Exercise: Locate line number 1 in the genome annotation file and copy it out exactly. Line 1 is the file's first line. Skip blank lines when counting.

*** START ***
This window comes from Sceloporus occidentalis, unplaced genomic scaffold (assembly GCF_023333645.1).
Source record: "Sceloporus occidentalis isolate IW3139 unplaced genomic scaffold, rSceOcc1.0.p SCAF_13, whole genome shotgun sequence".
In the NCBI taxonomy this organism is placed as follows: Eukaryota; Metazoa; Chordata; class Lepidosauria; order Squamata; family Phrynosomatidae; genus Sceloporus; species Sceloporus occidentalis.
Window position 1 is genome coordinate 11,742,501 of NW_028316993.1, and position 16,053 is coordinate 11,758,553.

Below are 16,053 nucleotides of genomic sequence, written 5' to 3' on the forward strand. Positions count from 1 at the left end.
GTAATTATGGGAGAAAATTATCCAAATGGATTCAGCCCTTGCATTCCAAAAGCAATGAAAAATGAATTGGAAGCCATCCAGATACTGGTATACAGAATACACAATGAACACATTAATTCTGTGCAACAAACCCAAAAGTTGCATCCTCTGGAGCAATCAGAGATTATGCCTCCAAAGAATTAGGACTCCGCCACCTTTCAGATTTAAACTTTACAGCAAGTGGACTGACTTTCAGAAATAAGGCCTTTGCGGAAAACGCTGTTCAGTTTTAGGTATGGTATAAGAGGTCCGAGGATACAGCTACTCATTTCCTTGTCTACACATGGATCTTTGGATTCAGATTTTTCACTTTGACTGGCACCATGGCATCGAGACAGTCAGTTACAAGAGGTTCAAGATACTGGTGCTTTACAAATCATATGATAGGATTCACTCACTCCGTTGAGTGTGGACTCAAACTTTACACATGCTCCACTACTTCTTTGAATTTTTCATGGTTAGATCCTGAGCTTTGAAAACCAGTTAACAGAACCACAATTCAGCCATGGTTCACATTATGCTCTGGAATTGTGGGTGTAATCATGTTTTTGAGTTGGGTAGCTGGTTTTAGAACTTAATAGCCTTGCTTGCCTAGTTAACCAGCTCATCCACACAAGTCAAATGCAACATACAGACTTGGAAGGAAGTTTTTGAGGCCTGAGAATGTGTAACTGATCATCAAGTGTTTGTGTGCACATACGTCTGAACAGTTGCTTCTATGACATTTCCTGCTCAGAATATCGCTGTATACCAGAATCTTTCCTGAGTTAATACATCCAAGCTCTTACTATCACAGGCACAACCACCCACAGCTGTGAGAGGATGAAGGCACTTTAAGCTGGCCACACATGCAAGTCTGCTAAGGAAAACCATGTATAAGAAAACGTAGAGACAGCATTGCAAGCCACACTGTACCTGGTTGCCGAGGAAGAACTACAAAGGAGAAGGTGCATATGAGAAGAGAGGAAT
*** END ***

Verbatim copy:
This window comes from Sceloporus occidentalis, unplaced genomic scaffold (assembly GCF_023333645.1).